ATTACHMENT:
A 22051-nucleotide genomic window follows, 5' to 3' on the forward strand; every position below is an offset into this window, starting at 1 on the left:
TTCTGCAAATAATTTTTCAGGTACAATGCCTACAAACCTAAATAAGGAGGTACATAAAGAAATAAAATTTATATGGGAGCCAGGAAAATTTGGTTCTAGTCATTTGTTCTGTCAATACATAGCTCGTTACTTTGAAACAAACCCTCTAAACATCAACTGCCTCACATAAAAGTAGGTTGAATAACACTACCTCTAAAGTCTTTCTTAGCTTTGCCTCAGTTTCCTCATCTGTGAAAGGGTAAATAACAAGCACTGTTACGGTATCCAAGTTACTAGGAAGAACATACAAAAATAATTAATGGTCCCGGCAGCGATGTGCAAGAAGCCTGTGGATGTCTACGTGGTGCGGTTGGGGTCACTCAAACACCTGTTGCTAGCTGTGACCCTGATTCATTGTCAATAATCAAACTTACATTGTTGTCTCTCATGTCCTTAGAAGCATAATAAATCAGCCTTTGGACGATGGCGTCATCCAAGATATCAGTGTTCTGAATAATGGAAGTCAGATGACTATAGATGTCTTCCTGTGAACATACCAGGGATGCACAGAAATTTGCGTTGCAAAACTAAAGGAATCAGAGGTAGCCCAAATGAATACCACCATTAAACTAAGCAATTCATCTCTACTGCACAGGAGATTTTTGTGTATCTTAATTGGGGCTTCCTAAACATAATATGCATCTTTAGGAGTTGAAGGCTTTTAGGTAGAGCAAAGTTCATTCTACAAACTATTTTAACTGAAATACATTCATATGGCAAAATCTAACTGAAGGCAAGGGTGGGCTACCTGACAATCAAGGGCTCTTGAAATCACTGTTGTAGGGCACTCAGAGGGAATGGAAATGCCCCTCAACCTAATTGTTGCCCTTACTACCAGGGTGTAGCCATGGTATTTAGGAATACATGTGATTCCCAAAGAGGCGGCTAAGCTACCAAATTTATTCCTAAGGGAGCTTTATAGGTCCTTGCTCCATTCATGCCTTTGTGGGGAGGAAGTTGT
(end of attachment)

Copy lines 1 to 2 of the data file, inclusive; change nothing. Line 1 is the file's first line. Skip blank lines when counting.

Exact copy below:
A 22051-nucleotide genomic window follows, 5' to 3' on the forward strand; every position below is an offset into this window, starting at 1 on the left:
TTCTGCAAATAATTTTTCAGGTACAATGCCTACAAACCTAAATAAGGAGGTACATAAAGAAATAAAATTTATATGGGAGCCAGGAAAATTTGGTTCTAGTCATTTGTTCTGTCAATACATAGCTCGTTACTTTGAAACAAACCCTCTAAACATCAACTGCCTCACATAAAAGTAGGTTGAATAACACTACCTCTAAAGTCTTTCTTAGCTTTGCCTCAGTTTCCTCATCTGTGAAAGGGTAAATAACAAGCACTGTTACGGTATCCAAGTTACTAGGAAGAACATACAAAAATAATTAATGGTCCCGGCAGCGATGTGCAAGAAGCCTGTGGATGTCTACGTGGTGCGGTTGGGGTCACTCAAACACCTGTTGCTAGCTGTGACCCTGATTCATTGTCAATAATCAAACTTACATTGTTGTCTCTCATGTCCTTAGAAGCATAATAAATCAGCCTTTGGACGATGGCGTCATCCAAGATATCAGTGTTCTGAATAATGGAAGTCAGATGACTATAGATGTCTTCCTGTGAACATACCAGGGATGCACAGAAATTTGCGTTGCAAAACTAAAGGAATCAGAGGTAGCCCAAATGAATACCACCATTAAACTAAGCAATTCATCTCTACTGCACAGGAGATTTTTGTGTATCTTAATTGGGGCTTCCTAAACATAATATGCATCTTTAGGAGTTGAAGGCTTTTAGGTAGAGCAAAGTTCATTCTACAAACTATTTTAACTGAAATACATTCATATGGCAAAATCTAACTGAAGGCAAGGGTGGGCTACCTGACAATCAAGGGCTCTTGAAATCACTGTTGTAGGGCACTCAGAGGGAATGGAAATGCCCCTCAACCTAATTGTTGCCCTTACTACCAGGGTGTAGCCATGGTATTTAGGAATACATGTGATTCCCAAAGAGGCGGCTAAGCTACCAAATTTATTCCTAAGGGAGCTTTATAGGTCCTTGCTCCATTCATGCCTTTGTGGGGAGGAAGTTGT